Many, many people have tried to describe a year of exchange, with varying degrees of success. There is something so inexplicable about what I've experienced for the past ten months and twelve days, since I landed in Germany with little idea of what to say, what to expect and what was going to happen to me. When I think about what this year has been, even to myself, the best words that I come up with have been so often used that they sound trite and meaningless: 'the time of my life;' 'amazing;' 'the best thing to ever happen to me.'
I'd dreamed of going on exchange for years, learning German to fully feel a part of my German heritage and family, meeting people from all over the world, seeing and trying new things, and seeing if I was brave enough, strong enough, to be alone in a new place and to build something for myself there.
In the day-to-day that became my life relatively soon after I arrived, I sometimes forgot that I was an 'exchange student:' that this year was, in fact, just a visit and that I hadn't lived here for as long as I could remember. Every day brought something new to discover, be it a grandiose sunset, a new piece in choir or orchestra, exploring a new city or visiting other exchange students. It was the most natural thing to go to school (though I couldn't understand much), speak (in broken German) with my host family, spend hours and days with my newfound friends (though I couldn't have imagined growing so close to them in such a short space of time). Over time, that became my life, instead of something I was doing for a year, until now, when being any other way than I am seems strange and wrong.
This year has been inscribed into the 'posterity' of the internet on this blog, a way to share tiny parts of my time here. I am so glad and thankful that I could write something to you, to give a glimpse of what seems the most glorious tapestry I could have been woven into.
In less than twelve hours I will be bidding my home here goodbye, reversing the journey I took in September and returning to the United States. Even now, it's hard to believe that I have to leave; up until about the end of May I believed that my time here would go on forever.
On Thursday night I gathered with the Neuer Kammerchor for a party celebrating our choir competition in Italy. That evening we roasted Spanferkel, a whole pig on a spit, and enjoyed summer salads, German cake and lots of bread alongside. Around midnight, the evening of laughter and dancing had to come to an end; my best friend from Colombia was leaving for the airport in just a few hours and I had to begin packing my suitcases.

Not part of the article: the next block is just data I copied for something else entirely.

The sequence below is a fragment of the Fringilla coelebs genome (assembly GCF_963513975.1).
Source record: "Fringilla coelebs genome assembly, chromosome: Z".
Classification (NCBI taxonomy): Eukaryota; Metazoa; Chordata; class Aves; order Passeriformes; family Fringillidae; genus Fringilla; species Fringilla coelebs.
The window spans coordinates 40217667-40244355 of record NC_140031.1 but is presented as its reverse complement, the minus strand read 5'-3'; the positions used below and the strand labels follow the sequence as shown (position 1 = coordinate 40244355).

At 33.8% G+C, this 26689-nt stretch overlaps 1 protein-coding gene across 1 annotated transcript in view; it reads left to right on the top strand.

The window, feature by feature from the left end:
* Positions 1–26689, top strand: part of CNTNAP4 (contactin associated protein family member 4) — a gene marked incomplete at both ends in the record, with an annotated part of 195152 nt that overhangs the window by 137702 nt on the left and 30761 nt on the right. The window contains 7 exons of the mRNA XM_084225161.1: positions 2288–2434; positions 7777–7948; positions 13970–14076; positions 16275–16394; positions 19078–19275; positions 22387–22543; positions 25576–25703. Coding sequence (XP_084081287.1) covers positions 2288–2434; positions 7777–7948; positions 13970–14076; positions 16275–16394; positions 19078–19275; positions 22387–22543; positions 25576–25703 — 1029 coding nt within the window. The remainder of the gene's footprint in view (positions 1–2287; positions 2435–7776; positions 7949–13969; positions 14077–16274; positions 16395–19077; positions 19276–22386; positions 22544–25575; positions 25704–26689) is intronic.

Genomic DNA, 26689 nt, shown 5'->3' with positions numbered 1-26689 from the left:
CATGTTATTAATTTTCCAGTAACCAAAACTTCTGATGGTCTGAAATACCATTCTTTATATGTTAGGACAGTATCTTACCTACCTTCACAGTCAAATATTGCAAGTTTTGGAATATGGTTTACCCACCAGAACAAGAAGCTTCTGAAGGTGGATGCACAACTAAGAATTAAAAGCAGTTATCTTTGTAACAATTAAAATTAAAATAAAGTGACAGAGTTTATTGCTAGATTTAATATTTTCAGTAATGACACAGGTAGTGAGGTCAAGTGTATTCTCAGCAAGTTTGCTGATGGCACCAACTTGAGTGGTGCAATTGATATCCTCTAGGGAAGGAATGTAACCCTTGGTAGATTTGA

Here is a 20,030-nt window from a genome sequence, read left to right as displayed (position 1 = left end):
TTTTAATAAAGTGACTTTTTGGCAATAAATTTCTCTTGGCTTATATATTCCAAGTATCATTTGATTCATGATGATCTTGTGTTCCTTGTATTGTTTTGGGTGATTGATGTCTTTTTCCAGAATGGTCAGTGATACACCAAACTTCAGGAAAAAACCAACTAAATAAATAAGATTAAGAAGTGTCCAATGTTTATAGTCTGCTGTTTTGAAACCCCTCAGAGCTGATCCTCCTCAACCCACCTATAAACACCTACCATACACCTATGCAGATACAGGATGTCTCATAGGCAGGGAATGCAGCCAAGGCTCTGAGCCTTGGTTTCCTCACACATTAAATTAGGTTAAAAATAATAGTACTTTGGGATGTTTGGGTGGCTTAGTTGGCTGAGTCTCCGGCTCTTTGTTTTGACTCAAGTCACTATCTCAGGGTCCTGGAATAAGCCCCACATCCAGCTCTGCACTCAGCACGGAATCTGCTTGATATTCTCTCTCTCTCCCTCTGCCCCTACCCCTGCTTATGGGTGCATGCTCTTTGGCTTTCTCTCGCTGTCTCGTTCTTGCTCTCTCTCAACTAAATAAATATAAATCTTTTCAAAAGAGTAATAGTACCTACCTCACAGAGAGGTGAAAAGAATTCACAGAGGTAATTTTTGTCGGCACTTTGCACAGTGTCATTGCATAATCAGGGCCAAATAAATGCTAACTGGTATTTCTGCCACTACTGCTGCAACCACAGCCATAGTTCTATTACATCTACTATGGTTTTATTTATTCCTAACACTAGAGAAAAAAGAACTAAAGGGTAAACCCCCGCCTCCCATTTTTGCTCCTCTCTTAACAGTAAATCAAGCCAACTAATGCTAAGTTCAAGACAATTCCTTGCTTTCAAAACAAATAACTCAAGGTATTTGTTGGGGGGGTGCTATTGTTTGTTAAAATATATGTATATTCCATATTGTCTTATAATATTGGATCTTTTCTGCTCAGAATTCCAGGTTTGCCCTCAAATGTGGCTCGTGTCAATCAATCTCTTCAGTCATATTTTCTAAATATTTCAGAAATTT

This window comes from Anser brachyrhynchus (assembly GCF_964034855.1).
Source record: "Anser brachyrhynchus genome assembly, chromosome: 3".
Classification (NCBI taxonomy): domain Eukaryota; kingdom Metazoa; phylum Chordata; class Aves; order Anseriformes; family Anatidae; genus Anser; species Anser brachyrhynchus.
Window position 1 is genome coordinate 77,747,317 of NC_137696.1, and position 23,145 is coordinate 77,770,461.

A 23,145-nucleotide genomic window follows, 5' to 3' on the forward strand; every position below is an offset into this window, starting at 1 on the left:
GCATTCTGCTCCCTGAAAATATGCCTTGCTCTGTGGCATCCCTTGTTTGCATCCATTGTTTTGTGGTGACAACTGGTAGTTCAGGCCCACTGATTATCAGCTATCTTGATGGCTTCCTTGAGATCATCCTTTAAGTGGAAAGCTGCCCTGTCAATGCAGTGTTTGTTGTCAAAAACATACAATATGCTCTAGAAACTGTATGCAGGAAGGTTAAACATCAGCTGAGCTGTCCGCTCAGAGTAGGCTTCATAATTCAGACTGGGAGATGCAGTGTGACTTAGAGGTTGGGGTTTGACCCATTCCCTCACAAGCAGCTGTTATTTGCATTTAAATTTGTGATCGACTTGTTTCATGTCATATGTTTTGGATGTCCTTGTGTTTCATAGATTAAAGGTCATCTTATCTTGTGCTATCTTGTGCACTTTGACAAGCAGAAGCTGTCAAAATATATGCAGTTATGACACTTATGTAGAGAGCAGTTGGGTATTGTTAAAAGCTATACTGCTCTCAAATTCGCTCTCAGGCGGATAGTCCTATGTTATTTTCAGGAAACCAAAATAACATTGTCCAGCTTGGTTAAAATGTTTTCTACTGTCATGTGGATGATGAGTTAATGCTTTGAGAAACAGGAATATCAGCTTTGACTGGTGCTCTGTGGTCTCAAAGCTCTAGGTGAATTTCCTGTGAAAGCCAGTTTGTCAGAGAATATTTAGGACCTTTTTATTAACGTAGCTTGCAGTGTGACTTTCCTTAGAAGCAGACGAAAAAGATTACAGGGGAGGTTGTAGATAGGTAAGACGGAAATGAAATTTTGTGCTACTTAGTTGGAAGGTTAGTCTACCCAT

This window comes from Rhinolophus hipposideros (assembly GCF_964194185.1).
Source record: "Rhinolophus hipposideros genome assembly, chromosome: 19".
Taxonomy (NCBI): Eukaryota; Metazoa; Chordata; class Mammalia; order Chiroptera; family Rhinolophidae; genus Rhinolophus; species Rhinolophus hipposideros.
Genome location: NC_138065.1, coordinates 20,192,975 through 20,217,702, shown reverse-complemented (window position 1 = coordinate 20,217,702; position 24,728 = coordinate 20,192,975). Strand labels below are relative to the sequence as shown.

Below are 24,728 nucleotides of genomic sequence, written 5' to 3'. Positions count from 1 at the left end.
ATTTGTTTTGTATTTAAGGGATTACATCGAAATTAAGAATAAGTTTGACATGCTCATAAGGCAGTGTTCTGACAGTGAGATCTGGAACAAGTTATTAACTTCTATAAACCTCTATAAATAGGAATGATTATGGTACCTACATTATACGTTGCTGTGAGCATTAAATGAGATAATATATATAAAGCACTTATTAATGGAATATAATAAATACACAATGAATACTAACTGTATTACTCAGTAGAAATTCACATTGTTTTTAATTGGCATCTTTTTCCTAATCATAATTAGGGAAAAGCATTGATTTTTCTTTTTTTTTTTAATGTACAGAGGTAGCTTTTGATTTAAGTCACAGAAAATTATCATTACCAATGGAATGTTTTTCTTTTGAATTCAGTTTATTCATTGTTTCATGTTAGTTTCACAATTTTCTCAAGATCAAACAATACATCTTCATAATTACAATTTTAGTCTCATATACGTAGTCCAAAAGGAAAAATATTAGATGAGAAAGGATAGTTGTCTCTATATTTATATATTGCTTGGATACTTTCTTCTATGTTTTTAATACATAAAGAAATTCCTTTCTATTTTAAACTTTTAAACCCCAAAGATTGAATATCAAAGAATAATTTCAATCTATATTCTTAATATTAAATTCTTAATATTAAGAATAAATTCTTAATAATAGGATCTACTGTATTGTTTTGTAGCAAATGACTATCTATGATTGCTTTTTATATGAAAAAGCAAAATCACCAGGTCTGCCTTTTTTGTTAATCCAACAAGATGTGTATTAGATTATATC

As we began the long process of thank yous and goodbyes, the choir gathered around us. One light from the house shines into the corner of the memory I carry with me, as I stand under a tree surrounded by altos, sopranos, basses and tenors, holding their hands. With laughter and a few false notes, a song begins. I know all the words, though they are German, know them by heart. I've sung this song in my school, in a basilica in Rome, in neighborhood churches in Germany. As we begin, I suddenly cannot sing anymore. My voice quivers; I've just realized that this is the last time. The last time I will sing with this choir I dreamed of joining, with the people that have become my closest friends, and go home to my family, in the German town with the castle. In that moment, I know that my heart has grown larger than I could imagine, and also that it is going to be soon irrevocably split in two. And despite that great sadness, the happiness is a million times greater; I would do it all, again, the same way, in a heartbeat.
There are no words, no tears or laughter, no pictures that can completely sum up my exchange year in Germany. Nor is there a way to express my gratitude and joy that this opportunity was mine. To my families on both sides of the ocean, my friends old and new now scattered across the world, and to Rotary, the organization that made this year possible for me. It was an honor to be here, an honor to write about my adventures, an honor to realize that I am not the first. I am not the first, and not the last. I return laden with chocolates, postcards and stories, having grabbed everything I could out of this year, but not knowing a lot more than I did when I ate that ice cream back in September. I only know now how much I don't know--how much there is still see, to learn, to make and sing and do.
I thank you all from the bottom of my heart for sharing this year with me. As they say, exchange is not a year in a life; it's a life in a year. And there is a life ahead of me too, one that has been made so much fuller by my time in Germany.
As I said during my countless farewells, we'll see each other again.
With love and gratitude,
|8. September 2012|
|12. July, 2013|